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Pending Home Sales: Worthless

I realize I'm not making friends with the Realtors by trouncing their index today, but I have to say honestly: I've read an awful lot of National Association of Realtorreports in my time on the housing beat (five years+), and never before have I seen them express so much skepticism in such a positive report. Remember, so many of you in the blogosphere refer to the NAR as the "shills" for the industry, which I supposed is what they're paid to be. But I digress.

This month's Pending Home Sales Indexfrom the NAR rose 6.4 percent month to month and is now up for seven straight months. The index measures contracts signed on homes, and is therefore considered a forward-looking indicator for closings, which are final sales and which comprise the Existing Home Sales report each month. So given a two-month lag time from contract to closing, you would expect that the Pending index would mirror the Existing sales numbers, that is, August Pendings would equal, give or take a few, October's Existings. The trouble is we are not in a normal market.

“The rise in pending home sales shows buyers are returning to the market and signing contracts, but deals are not necessarily closing because of long delays related to short sales, and issues regarding complex new appraisal rules,” said NAR Chief Economist Lawrence Yun.

I followed up with the Realtors, asking just how many contracts they believe are failing to get to closing.

"We really don't know for sure, but it appears to have increased, particularly regarding HVCC [Home Valuation Code of Conduct-new appraisal rules]. Lawrence thinks it may be as high as a double-digit number that are being cancelled or postponed," NAR's Walter Molony wrote to me in response.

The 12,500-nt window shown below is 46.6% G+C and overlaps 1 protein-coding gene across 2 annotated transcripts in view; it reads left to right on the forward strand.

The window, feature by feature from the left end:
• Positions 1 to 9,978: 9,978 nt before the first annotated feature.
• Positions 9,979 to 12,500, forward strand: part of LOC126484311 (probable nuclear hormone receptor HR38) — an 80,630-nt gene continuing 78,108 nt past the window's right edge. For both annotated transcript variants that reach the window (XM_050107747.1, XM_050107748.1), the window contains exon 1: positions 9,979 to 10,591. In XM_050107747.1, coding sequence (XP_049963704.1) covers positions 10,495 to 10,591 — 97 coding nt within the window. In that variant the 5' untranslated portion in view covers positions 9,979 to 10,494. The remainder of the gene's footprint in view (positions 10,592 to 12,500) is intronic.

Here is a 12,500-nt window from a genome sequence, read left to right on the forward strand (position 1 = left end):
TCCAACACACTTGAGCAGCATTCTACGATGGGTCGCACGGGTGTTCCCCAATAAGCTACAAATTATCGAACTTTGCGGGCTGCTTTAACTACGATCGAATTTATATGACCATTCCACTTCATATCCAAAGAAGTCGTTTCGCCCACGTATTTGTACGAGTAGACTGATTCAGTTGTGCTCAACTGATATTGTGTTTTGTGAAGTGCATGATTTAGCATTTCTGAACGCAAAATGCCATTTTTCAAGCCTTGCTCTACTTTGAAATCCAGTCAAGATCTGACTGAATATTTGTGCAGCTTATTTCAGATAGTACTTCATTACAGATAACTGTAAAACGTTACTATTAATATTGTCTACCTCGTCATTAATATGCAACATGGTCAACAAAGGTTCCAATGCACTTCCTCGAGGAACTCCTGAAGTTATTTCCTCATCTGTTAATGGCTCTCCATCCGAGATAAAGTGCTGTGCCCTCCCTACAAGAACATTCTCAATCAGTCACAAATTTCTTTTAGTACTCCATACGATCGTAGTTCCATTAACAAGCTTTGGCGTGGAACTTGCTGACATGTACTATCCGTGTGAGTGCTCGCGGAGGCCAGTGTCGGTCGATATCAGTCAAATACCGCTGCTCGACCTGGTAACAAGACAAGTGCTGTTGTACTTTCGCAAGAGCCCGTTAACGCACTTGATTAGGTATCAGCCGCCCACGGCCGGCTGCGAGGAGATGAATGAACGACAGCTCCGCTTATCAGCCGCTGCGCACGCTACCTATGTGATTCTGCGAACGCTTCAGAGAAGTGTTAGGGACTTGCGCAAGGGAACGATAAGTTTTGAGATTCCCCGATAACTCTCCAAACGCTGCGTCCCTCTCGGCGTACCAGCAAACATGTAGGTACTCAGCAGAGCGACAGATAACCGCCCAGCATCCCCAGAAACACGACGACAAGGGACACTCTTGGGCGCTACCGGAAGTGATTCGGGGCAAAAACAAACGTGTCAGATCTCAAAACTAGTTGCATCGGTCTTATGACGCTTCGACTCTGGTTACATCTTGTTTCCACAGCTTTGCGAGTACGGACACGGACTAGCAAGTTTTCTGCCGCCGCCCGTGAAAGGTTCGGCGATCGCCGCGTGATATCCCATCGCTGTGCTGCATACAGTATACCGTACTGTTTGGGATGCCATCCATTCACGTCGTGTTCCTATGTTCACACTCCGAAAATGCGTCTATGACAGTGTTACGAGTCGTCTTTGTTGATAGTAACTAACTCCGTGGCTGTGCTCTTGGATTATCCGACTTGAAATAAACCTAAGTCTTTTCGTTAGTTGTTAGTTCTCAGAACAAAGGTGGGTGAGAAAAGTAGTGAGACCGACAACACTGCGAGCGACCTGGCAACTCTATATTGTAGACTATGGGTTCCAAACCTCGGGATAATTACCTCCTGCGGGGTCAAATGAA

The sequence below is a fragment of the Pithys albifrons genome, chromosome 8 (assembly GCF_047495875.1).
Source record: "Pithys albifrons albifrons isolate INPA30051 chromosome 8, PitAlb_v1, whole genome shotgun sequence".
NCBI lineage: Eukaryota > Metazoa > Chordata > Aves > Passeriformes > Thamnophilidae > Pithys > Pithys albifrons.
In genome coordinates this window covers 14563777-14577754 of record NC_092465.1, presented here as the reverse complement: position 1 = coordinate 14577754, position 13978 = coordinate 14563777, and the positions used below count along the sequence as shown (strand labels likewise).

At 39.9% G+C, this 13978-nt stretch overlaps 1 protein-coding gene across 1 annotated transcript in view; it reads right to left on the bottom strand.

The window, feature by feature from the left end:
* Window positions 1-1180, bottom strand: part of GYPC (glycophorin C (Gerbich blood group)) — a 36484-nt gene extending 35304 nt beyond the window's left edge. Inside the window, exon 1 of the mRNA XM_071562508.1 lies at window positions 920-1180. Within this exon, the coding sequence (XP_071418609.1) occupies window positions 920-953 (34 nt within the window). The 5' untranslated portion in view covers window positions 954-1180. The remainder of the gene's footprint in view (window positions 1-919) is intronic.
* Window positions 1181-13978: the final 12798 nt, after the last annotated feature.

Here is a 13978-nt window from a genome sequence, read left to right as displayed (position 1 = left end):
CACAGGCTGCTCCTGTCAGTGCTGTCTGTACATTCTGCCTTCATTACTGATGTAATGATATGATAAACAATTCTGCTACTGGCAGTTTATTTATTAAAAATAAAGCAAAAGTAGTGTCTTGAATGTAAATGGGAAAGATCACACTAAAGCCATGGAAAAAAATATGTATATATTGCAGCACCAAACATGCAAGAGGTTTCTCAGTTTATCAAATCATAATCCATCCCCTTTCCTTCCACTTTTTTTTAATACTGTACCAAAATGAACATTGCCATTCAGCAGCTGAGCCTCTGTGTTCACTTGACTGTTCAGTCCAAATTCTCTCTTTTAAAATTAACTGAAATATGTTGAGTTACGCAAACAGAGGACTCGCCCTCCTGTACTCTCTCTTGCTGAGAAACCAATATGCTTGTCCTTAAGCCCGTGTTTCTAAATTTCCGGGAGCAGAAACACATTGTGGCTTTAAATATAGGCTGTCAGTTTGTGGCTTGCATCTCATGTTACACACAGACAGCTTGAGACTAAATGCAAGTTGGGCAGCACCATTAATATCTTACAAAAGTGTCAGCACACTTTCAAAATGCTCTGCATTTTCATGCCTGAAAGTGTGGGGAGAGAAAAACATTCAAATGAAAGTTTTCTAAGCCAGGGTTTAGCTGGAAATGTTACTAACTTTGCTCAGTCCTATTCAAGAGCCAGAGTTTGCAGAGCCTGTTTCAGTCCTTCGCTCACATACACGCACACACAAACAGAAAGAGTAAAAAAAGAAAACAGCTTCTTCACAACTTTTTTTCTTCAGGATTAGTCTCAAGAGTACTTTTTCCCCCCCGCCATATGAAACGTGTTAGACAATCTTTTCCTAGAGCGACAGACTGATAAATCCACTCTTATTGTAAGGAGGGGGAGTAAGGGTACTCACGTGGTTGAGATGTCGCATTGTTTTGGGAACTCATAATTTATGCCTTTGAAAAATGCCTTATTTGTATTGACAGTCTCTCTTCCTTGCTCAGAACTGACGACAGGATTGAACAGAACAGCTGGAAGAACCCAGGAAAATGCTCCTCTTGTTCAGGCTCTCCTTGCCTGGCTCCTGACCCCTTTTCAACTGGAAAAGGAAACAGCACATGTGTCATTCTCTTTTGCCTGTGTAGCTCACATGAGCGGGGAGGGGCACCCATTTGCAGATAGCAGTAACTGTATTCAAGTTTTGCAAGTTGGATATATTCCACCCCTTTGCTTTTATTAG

Well, I wanted to see what's what, and that means a chart. Big thanks to CNBC's Sabrina Korber, whom I had to steal from Steve Liesman for a few minutes because I stink at making computer charts. This chart shows the percentage changes in both the Pending and Existing Home numbers. I had to use percentage trends because the Pending is an index and Existing are real sales. I also added in the two month lag, putting the existing sales two months later over the pending index, so you can see the comparison. It tracks pretty closely for a while, but you see what happens over the summer.

Pending vs. Existing chart
CNBC.com
Pending vs. Existing chart

And one more thing from Lawrence Yun: “There is likely to be some double counting over a span of several months because some buyers whose contracts were cancelled have found another home and signed a new contract to buy,” Yun explained. “Perhaps the real question is how many transactions are being delayed in the pipeline, and how many are being cancelled? Without historic precedents, it’s challenging to assess.”

Like I've been saying all along, we're in uncharted territory.

Questions? Comments? RealtyCheck@cnbc.com